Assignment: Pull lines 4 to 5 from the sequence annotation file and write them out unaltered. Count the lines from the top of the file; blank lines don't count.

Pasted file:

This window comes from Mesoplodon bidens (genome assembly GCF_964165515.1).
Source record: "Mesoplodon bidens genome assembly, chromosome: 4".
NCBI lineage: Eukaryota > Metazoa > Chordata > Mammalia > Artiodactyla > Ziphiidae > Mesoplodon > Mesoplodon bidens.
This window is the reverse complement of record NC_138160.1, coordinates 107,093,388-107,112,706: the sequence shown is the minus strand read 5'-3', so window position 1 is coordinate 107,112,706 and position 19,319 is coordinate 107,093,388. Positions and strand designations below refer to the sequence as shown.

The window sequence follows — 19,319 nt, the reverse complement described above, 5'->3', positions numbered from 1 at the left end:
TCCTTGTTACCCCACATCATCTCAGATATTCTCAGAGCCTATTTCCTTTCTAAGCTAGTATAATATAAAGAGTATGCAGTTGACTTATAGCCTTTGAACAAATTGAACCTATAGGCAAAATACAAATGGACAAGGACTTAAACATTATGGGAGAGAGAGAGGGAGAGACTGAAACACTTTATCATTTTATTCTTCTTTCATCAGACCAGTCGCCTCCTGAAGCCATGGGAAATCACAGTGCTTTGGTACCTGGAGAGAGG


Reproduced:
This window is the reverse complement of record NC_138160.1, coordinates 107,093,388-107,112,706: the sequence shown is the minus strand read 5'-3', so window position 1 is coordinate 107,112,706 and position 19,319 is coordinate 107,093,388. Positions and strand designations below refer to the sequence as shown.

The window sequence follows — 19,319 nt, the reverse complement described above, 5'->3', positions numbered from 1 at the left end: